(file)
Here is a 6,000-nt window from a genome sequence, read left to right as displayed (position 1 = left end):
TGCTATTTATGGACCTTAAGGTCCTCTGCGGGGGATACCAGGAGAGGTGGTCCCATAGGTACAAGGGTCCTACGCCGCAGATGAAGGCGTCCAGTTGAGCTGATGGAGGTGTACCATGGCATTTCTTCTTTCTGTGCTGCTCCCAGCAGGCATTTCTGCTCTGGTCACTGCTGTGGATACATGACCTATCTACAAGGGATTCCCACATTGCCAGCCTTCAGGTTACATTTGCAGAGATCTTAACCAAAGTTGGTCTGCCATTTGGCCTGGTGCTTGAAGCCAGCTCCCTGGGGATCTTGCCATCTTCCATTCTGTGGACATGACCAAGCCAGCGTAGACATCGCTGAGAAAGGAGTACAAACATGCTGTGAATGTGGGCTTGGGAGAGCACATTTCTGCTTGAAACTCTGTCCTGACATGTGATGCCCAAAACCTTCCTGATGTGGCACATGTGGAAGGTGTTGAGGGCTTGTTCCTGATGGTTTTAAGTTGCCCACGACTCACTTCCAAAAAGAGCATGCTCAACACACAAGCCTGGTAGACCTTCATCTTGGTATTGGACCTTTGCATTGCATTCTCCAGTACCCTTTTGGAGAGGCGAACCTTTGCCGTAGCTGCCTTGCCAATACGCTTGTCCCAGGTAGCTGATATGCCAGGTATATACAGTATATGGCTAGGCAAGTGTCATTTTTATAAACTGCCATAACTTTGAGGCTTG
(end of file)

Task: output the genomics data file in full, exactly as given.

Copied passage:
Here is a 6,000-nt window from a genome sequence, read left to right as displayed (position 1 = left end):
TGCTATTTATGGACCTTAAGGTCCTCTGCGGGGGATACCAGGAGAGGTGGTCCCATAGGTACAAGGGTCCTACGCCGCAGATGAAGGCGTCCAGTTGAGCTGATGGAGGTGTACCATGGCATTTCTTCTTTCTGTGCTGCTCCCAGCAGGCATTTCTGCTCTGGTCACTGCTGTGGATACATGACCTATCTACAAGGGATTCCCACATTGCCAGCCTTCAGGTTACATTTGCAGAGATCTTAACCAAAGTTGGTCTGCCATTTGGCCTGGTGCTTGAAGCCAGCTCCCTGGGGATCTTGCCATCTTCCATTCTGTGGACATGACCAAGCCAGCGTAGACATCGCTGAGAAAGGAGTACAAACATGCTGTGAATGTGGGCTTGGGAGAGCACATTTCTGCTTGAAACTCTGTCCTGACATGTGATGCCCAAAACCTTCCTGATGTGGCACATGTGGAAGGTGTTGAGGGCTTGTTCCTGATGGTTTTAAGTTGCCCACGACTCACTTCCAAAAAGAGCATGCTCAACACACAAGCCTGGTAGACCTTCATCTTGGTATTGGACCTTTGCATTGCATTCTCCAGTACCCTTTTGGAGAGGCGAACCTTTGCCGTAGCTGCCTTGCCAATACGCTTGTCCCAGGTAGCTGATATGCCAGGTATATACAGTATATGGCTAGGCAAGTGTCATTTTTATAAACTGCCATAACTTTGAGGCTTG